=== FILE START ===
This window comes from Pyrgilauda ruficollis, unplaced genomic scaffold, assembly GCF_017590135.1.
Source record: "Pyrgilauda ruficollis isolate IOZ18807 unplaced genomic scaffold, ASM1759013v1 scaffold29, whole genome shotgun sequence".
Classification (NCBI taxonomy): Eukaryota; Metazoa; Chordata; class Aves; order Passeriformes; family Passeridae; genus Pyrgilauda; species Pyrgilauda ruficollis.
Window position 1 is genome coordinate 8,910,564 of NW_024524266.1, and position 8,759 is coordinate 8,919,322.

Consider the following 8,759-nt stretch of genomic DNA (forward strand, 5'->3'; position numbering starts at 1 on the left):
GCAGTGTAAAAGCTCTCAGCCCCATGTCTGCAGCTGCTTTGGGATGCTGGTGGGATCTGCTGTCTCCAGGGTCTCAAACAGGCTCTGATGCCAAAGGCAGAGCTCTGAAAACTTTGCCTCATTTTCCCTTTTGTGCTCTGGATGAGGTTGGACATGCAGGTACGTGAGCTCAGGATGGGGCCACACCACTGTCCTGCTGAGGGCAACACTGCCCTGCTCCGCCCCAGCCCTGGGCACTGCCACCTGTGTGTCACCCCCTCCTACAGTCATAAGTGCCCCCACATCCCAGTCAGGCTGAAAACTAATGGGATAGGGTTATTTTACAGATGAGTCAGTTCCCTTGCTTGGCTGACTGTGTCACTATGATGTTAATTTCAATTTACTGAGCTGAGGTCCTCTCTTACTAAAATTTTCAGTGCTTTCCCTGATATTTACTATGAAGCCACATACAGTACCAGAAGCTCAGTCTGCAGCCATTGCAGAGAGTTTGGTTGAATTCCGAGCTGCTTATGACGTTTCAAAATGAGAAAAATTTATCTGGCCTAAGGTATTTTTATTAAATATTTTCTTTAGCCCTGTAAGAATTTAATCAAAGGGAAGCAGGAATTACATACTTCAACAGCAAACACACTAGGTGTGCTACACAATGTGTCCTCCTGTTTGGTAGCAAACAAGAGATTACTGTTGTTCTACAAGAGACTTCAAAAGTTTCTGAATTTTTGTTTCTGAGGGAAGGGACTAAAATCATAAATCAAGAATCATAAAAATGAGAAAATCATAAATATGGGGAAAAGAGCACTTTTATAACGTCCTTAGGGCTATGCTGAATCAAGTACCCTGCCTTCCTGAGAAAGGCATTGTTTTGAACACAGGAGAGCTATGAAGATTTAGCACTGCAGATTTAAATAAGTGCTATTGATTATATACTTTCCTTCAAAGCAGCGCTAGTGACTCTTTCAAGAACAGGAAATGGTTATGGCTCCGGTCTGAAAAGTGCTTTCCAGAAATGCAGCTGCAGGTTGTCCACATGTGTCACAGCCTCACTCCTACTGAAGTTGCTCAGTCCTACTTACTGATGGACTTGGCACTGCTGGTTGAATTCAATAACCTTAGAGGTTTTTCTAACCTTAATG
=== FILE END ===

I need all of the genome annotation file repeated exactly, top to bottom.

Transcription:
This window comes from Pyrgilauda ruficollis, unplaced genomic scaffold, assembly GCF_017590135.1.
Source record: "Pyrgilauda ruficollis isolate IOZ18807 unplaced genomic scaffold, ASM1759013v1 scaffold29, whole genome shotgun sequence".
Classification (NCBI taxonomy): Eukaryota; Metazoa; Chordata; class Aves; order Passeriformes; family Passeridae; genus Pyrgilauda; species Pyrgilauda ruficollis.
Window position 1 is genome coordinate 8,910,564 of NW_024524266.1, and position 8,759 is coordinate 8,919,322.

Consider the following 8,759-nt stretch of genomic DNA (forward strand, 5'->3'; position numbering starts at 1 on the left):
GCAGTGTAAAAGCTCTCAGCCCCATGTCTGCAGCTGCTTTGGGATGCTGGTGGGATCTGCTGTCTCCAGGGTCTCAAACAGGCTCTGATGCCAAAGGCAGAGCTCTGAAAACTTTGCCTCATTTTCCCTTTTGTGCTCTGGATGAGGTTGGACATGCAGGTACGTGAGCTCAGGATGGGGCCACACCACTGTCCTGCTGAGGGCAACACTGCCCTGCTCCGCCCCAGCCCTGGGCACTGCCACCTGTGTGTCACCCCCTCCTACAGTCATAAGTGCCCCCACATCCCAGTCAGGCTGAAAACTAATGGGATAGGGTTATTTTACAGATGAGTCAGTTCCCTTGCTTGGCTGACTGTGTCACTATGATGTTAATTTCAATTTACTGAGCTGAGGTCCTCTCTTACTAAAATTTTCAGTGCTTTCCCTGATATTTACTATGAAGCCACATACAGTACCAGAAGCTCAGTCTGCAGCCATTGCAGAGAGTTTGGTTGAATTCCGAGCTGCTTATGACGTTTCAAAATGAGAAAAATTTATCTGGCCTAAGGTATTTTTATTAAATATTTTCTTTAGCCCTGTAAGAATTTAATCAAAGGGAAGCAGGAATTACATACTTCAACAGCAAACACACTAGGTGTGCTACACAATGTGTCCTCCTGTTTGGTAGCAAACAAGAGATTACTGTTGTTCTACAAGAGACTTCAAAAGTTTCTGAATTTTTGTTTCTGAGGGAAGGGACTAAAATCATAAATCAAGAATCATAAAAATGAGAAAATCATAAATATGGGGAAAAGAGCACTTTTATAACGTCCTTAGGGCTATGCTGAATCAAGTACCCTGCCTTCCTGAGAAAGGCATTGTTTTGAACACAGGAGAGCTATGAAGATTTAGCACTGCAGATTTAAATAAGTGCTATTGATTATATACTTTCCTTCAAAGCAGCGCTAGTGACTCTTTCAAGAACAGGAAATGGTTATGGCTCCGGTCTGAAAAGTGCTTTCCAGAAATGCAGCTGCAGGTTGTCCACATGTGTCACAGCCTCACTCCTACTGAAGTTGCTCAGTCCTACTTACTGATGGACTTGGCACTGCTGGTTGAATTCAATAACCTTAGAGGTTTTTCTAACCTTAATG